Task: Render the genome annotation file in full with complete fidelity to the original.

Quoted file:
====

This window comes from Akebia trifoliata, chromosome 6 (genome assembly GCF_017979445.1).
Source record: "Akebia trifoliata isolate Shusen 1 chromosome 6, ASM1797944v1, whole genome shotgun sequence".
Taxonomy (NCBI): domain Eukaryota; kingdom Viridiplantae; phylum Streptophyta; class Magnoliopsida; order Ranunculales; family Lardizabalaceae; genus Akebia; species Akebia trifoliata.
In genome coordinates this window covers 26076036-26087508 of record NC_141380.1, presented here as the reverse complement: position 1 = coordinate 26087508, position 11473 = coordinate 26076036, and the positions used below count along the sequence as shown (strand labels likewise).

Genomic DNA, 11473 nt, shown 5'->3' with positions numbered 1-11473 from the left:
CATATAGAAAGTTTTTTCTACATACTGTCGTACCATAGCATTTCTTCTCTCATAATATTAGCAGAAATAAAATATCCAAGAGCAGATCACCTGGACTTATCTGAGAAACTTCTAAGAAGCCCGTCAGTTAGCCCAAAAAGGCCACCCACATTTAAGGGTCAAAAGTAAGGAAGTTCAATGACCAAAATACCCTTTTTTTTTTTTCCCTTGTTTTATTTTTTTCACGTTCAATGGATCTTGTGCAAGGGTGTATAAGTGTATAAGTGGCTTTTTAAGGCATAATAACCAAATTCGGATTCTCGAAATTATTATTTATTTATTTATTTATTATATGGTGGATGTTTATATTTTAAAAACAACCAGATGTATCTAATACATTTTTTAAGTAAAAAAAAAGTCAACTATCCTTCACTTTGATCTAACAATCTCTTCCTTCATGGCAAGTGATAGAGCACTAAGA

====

This window comes from Akebia trifoliata, chromosome 6 (genome assembly GCF_017979445.1).
Source record: "Akebia trifoliata isolate Shusen 1 chromosome 6, ASM1797944v1, whole genome shotgun sequence".
Taxonomy (NCBI): domain Eukaryota; kingdom Viridiplantae; phylum Streptophyta; class Magnoliopsida; order Ranunculales; family Lardizabalaceae; genus Akebia; species Akebia trifoliata.
In genome coordinates this window covers 26076036-26087508 of record NC_141380.1, presented here as the reverse complement: position 1 = coordinate 26087508, position 11473 = coordinate 26076036, and the positions used below count along the sequence as shown (strand labels likewise).

Genomic DNA, 11473 nt, shown 5'->3' with positions numbered 1-11473 from the left:
CATATAGAAAGTTTTTTCTACATACTGTCGTACCATAGCATTTCTTCTCTCATAATATTAGCAGAAATAAAATATCCAAGAGCAGATCACCTGGACTTATCTGAGAAACTTCTAAGAAGCCCGTCAGTTAGCCCAAAAAGGCCACCCACATTTAAGGGTCAAAAGTAAGGAAGTTCAATGACCAAAATACCCTTTTTTTTTTTTCCCTTGTTTTATTTTTTTCACGTTCAATGGATCTTGTGCAAGGGTGTATAAGTGTATAAGTGGCTTTTTAAGGCATAATAACCAAATTCGGATTCTCGAAATTATTATTTATTTATTTATTTATTATATGGTGGATGTTTATATTTTAAAAACAACCAGATGTATCTAATACATTTTTTAAGTAAAAAAAAAGTCAACTATCCTTCACTTTGATCTAACAATCTCTTCCTTCATGGCAAGTGATAGAGCACTAAGA